So if you are approaching art with the intention of making an investment, the rules of the market you should try to understand and follow, not the pleasure of the work, much less your personal taste. Obviously, among the many possible investments we can choose the artist who most touches our strings, but, as I have already written in a previous post, if you buy hoping for a future revaluation of the work you should never be driven by the emotion: enjoy art with your heart but buy it with your head.
How to invest in art: 10 tips to choose the right work
We finally get to the juice of this post. If you are approaching the art world with the intention of making a good investment here 10 questions that you would do well when you are in front of a work that fascinates you before deciding to get out your checkbook and hope to have a painting under his arm that will be re-evaluated in the future. Let's begin:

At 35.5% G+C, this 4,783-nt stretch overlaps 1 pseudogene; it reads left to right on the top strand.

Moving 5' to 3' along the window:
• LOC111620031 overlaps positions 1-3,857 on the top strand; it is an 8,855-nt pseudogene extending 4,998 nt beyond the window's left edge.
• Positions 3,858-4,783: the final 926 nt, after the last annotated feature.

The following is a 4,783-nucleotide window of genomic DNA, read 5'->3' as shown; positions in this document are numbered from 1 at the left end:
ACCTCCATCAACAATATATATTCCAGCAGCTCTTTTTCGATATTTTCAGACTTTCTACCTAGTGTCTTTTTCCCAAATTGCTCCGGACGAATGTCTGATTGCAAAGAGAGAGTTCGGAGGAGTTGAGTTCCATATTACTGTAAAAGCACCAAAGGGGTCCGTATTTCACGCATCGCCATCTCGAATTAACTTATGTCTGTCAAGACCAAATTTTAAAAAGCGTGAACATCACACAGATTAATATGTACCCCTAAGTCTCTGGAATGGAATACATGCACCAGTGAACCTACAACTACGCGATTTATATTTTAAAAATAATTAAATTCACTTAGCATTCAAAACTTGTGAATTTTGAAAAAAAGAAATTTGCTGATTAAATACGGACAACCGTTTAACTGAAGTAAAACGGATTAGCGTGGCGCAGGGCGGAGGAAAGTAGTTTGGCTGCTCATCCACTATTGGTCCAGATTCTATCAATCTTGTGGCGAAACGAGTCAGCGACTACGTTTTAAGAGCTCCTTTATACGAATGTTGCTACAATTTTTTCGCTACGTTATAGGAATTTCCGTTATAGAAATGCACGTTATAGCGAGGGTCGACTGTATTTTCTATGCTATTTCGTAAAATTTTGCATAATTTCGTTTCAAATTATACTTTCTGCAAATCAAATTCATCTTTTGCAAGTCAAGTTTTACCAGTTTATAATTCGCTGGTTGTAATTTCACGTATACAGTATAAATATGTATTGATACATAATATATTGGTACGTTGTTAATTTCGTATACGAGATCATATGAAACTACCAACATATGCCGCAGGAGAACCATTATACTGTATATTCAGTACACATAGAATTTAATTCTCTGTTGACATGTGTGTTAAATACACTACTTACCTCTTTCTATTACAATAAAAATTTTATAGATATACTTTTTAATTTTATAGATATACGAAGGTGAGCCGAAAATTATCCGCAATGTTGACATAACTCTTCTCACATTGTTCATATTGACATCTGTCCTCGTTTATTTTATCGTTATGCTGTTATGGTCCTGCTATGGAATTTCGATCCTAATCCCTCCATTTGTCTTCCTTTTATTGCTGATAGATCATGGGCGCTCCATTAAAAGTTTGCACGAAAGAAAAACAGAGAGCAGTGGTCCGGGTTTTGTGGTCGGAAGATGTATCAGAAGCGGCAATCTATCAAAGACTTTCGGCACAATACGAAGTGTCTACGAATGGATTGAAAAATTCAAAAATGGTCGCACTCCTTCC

What is the gallery or merchant who follows and manages his work?
Well, yes, the first question has nothing to do with the artist any less than with his art. Does it seem strange to you? I remember that we are talking about the market and the market is the gallery artist, not the artist. As there are more powerful and influential lawyers than others, more powerful and influential politicians than others, bloggers, journalists, entrepreneurs, etc. more powerful and influential than others, so in the art world there are more powerful and influential gallerists than others. They are, together with other characters, moving system networks and sometimes they are so famous to become major brands of the same artists they run: Larry Gagosian, David Zwirner, Iwan Wirth to name a few.